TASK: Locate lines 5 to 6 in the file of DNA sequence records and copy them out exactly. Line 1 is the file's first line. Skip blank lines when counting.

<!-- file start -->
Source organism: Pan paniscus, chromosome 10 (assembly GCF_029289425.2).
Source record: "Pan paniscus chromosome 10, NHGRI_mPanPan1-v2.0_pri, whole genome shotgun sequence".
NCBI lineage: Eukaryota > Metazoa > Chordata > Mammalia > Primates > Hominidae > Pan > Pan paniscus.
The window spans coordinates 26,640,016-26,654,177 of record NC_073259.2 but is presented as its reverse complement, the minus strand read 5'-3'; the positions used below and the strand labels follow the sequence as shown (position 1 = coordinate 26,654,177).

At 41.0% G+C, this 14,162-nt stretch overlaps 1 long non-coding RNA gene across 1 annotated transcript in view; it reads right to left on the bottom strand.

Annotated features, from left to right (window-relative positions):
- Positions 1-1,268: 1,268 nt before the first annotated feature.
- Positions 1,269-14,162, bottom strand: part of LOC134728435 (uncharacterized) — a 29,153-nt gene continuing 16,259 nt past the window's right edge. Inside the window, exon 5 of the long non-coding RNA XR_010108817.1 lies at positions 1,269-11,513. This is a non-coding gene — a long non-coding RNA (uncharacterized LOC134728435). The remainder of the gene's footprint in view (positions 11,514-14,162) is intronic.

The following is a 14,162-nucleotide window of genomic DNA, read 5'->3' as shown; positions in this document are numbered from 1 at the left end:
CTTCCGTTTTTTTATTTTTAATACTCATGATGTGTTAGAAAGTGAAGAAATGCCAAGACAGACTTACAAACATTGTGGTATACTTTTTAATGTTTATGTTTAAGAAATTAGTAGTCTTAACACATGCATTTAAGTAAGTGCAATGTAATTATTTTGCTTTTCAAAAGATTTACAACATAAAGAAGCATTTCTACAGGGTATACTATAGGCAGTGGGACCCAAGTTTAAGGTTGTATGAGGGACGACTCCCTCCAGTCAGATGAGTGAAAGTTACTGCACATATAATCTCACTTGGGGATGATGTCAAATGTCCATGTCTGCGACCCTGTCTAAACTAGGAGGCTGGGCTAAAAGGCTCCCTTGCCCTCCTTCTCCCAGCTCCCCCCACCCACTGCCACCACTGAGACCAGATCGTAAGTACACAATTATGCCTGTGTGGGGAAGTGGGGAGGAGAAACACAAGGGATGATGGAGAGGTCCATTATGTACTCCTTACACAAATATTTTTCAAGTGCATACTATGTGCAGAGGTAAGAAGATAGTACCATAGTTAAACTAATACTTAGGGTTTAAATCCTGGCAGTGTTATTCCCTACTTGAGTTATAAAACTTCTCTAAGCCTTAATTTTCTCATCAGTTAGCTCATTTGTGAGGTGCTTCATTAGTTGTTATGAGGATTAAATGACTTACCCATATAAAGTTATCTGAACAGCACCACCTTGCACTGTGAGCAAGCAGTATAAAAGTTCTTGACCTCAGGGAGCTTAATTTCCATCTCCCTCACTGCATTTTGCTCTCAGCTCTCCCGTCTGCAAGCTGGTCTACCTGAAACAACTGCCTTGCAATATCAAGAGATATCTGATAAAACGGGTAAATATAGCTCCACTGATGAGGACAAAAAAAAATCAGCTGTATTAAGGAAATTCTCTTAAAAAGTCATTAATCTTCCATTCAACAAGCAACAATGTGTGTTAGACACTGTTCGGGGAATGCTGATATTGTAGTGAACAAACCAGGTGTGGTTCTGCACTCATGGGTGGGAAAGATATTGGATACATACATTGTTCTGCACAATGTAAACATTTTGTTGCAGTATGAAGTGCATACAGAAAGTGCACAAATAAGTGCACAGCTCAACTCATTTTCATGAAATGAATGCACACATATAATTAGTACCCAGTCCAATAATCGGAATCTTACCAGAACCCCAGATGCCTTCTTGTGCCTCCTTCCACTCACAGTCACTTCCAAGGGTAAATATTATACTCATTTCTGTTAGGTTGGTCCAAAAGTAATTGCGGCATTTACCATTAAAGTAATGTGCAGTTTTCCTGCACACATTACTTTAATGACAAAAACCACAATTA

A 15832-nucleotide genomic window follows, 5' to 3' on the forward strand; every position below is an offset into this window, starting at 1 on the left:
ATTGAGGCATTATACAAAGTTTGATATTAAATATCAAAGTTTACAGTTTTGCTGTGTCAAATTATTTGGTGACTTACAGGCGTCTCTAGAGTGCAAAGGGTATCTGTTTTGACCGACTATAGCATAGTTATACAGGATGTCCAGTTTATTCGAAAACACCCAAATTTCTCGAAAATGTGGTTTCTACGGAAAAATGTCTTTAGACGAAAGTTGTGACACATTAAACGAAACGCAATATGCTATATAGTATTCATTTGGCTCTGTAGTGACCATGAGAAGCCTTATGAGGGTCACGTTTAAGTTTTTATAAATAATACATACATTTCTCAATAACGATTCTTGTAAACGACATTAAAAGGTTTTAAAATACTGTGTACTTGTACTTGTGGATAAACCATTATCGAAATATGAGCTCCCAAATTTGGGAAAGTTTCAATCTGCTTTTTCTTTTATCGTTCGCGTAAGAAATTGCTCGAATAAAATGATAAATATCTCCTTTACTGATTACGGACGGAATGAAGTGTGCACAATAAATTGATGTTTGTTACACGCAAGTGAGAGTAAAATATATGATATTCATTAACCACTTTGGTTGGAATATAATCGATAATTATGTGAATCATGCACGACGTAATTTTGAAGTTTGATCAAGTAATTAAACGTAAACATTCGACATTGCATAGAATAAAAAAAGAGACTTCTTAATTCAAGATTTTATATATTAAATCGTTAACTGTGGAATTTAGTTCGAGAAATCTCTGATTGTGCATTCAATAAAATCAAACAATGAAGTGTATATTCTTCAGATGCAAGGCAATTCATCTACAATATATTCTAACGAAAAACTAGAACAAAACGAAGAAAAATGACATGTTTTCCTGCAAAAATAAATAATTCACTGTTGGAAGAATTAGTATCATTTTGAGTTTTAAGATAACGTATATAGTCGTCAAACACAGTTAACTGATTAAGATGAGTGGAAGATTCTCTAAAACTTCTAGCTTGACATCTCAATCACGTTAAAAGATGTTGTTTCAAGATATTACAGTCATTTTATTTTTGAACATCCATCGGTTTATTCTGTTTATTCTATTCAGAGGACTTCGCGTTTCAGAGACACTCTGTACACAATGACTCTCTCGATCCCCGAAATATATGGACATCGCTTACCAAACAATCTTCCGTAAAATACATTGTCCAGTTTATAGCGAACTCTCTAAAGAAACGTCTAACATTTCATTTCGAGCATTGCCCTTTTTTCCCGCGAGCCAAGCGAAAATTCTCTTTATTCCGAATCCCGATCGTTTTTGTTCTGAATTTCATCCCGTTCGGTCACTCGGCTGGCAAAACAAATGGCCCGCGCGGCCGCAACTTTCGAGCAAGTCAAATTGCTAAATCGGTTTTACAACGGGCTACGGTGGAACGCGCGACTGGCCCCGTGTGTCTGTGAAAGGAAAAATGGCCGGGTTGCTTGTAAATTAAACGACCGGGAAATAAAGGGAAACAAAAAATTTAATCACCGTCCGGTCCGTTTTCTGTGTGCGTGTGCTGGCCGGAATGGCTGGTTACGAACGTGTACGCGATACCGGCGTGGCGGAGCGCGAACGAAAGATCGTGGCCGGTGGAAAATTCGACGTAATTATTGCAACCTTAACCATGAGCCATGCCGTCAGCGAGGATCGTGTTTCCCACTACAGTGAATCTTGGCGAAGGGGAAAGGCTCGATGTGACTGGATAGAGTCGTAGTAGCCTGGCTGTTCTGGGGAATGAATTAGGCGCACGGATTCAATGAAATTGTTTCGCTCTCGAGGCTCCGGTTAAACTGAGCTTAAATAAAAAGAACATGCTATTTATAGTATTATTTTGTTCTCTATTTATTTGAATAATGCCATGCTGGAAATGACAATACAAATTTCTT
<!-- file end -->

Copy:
At 41.0% G+C, this 14,162-nt stretch overlaps 1 long non-coding RNA gene across 1 annotated transcript in view; it reads right to left on the bottom strand.

Annotated features, from left to right (window-relative positions):